The Psalms are full of cries and challenges poured out from the heart. “Hear a just cause, O Lord; attend o my cry.” (Psalm 17:1) It is true that most Psalms come round to an affirmation of God’s “steadfast love” (vs. 7), which was discussed here a couple of weeks ago. This week the second Psalm is entirely about the blessings of a “Lord” who “is gracious and merciful, slow to anger and abounding in steadfast love.” (Psalm 145:8) That assurance, of course, is another element of empowerment---knowing that one is undergirded by love beyond measure. We can be offended by the almost arrogant attitude which seems to recognize no dark side in one’s character, something which happens in more than one Psalm. (See Psalm 17:3 & 5) Even here, though, is perhaps a hint that a strong confident sense of self-worth can be a powerful instrument in God’s hands. There is a verse that tells us not to think of ourselves more highly than we ought to think.” It does not, however, tell us to think poorly of ourselves, “but to think with sober judgment, each according to the measure of faith that God has assigned.”---Romans 12:3---It calls for an honest assessment of the gifts God has given us, the blessings we have received, with which we are able to bless others.)

That is a clear message in the Gospel lesson, which gives us the story of the feeding of “five thousand men, besides women and children.” (Matthew 14:21---I wish women and children hadn’t been listed almost as an afterthought!) Jesus has just heard of the death of his cousin, John, the Baptist (Matthew 14:1-12), and needs a mental health day. The problem is that this huge crowd followed him into “a deserted place” (vs. 13), and, because he’s full of compassion, he does not turn them away. (vs. 14) The disciples panic when dinner time nears, urging Jesus to send them into nearby villages where they can buy food. (vs. 15) The disciples feel helpless and powerless. Jesus simply tells them, “You can do it.” “You give them something to eat.” (vs. 16)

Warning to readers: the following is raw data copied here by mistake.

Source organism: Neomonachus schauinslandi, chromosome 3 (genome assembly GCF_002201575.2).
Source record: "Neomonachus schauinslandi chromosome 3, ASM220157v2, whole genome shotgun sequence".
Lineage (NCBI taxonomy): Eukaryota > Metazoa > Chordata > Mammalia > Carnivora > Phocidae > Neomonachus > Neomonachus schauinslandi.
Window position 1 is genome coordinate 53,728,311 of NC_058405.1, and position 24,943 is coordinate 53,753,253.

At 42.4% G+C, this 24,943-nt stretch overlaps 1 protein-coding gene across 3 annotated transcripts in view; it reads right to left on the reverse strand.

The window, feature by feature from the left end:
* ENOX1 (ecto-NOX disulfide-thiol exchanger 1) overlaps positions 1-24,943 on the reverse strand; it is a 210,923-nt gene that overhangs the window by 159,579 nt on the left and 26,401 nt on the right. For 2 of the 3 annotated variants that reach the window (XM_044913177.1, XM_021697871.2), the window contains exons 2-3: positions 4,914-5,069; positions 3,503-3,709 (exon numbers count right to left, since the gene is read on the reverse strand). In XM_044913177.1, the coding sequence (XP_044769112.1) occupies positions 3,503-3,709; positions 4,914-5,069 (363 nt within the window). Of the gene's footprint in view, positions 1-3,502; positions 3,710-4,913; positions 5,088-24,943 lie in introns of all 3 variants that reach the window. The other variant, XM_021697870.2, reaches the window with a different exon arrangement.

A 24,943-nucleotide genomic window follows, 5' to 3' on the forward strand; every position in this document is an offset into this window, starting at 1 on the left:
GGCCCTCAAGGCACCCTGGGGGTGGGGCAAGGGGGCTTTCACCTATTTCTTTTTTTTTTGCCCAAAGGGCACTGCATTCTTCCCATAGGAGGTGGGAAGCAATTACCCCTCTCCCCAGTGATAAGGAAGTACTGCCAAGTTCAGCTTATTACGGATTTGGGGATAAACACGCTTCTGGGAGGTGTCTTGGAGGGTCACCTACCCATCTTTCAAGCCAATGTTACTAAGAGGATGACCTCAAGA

We could wonder whether or not Jesus is talking about more than food. In John’s Gospel, the story leads into Jesus’ declaration, “I am the bread of life.” (John 6:35) This week’s reading from Isaiah seems to suggest an eating and drinking which is more than food purchased at the supermarket. “Ho, everyone who thirsts, come to the waters, come, buy and eat! . . . Why do you spend your money for that which is not bread, and your labor for that which does not satisfy?” (Isaiah 55:1-2)

In reading the story of the feeding of the 5000, we often focus upon the five loaves and two fish. (Matthew 14:17) Note that in the very next chapter 4000 are fed with seven loaves and “a few small fish.” (Matthew 15:34) In John’s version of the story, we are told that the loaves and fishes come from a boy in the crowd. (John 6:9) Many have speculated that his act of generosity triggered a sharing of food from others present. Sermons have been preached on the miracle of generosity, something we talked about at breakfast this week. Whatever the facts of the case, the story tells us that there were leftovers---twelve baskets in this case, seven when 4000 are fed. (Go down the path of twelve and seven as symbolic numbers if you wish.)

The point I’m emphasizing today is that we all have more than enough to get the job done, if we just believe and let generosity kick in. We have the power to make a difference, to be a blessing to others because we have been blessed. God’s grace has been poured out, “without money and without price,” even upon us.